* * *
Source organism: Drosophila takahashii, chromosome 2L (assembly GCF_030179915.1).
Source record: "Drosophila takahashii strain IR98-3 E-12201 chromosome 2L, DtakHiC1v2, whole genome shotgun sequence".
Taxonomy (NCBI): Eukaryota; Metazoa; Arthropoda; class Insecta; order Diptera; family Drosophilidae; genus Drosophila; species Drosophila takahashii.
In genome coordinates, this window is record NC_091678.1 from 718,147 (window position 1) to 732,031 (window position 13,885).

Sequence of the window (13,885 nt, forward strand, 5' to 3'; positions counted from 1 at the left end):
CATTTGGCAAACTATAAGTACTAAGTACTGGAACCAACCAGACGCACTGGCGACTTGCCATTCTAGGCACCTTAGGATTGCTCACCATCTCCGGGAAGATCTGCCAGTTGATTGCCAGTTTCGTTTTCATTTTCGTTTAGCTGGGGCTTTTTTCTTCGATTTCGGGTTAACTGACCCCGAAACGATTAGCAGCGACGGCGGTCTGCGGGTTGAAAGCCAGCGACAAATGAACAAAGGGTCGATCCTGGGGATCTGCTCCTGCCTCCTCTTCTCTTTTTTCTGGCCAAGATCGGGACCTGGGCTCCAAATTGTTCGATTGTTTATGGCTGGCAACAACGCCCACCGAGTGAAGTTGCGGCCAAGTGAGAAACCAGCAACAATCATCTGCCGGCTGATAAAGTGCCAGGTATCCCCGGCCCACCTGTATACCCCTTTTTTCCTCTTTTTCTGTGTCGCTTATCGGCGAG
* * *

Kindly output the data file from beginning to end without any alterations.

Source organism: Drosophila takahashii, chromosome 2L (assembly GCF_030179915.1).
Source record: "Drosophila takahashii strain IR98-3 E-12201 chromosome 2L, DtakHiC1v2, whole genome shotgun sequence".
Taxonomy (NCBI): Eukaryota; Metazoa; Arthropoda; class Insecta; order Diptera; family Drosophilidae; genus Drosophila; species Drosophila takahashii.
In genome coordinates, this window is record NC_091678.1 from 718,147 (window position 1) to 732,031 (window position 13,885).

Sequence of the window (13,885 nt, forward strand, 5' to 3'; positions counted from 1 at the left end):
CATTTGGCAAACTATAAGTACTAAGTACTGGAACCAACCAGACGCACTGGCGACTTGCCATTCTAGGCACCTTAGGATTGCTCACCATCTCCGGGAAGATCTGCCAGTTGATTGCCAGTTTCGTTTTCATTTTCGTTTAGCTGGGGCTTTTTTCTTCGATTTCGGGTTAACTGACCCCGAAACGATTAGCAGCGACGGCGGTCTGCGGGTTGAAAGCCAGCGACAAATGAACAAAGGGTCGATCCTGGGGATCTGCTCCTGCCTCCTCTTCTCTTTTTTCTGGCCAAGATCGGGACCTGGGCTCCAAATTGTTCGATTGTTTATGGCTGGCAACAACGCCCACCGAGTGAAGTTGCGGCCAAGTGAGAAACCAGCAACAATCATCTGCCGGCTGATAAAGTGCCAGGTATCCCCGGCCCACCTGTATACCCCTTTTTTCCTCTTTTTCTGTGTCGCTTATCGGCGAG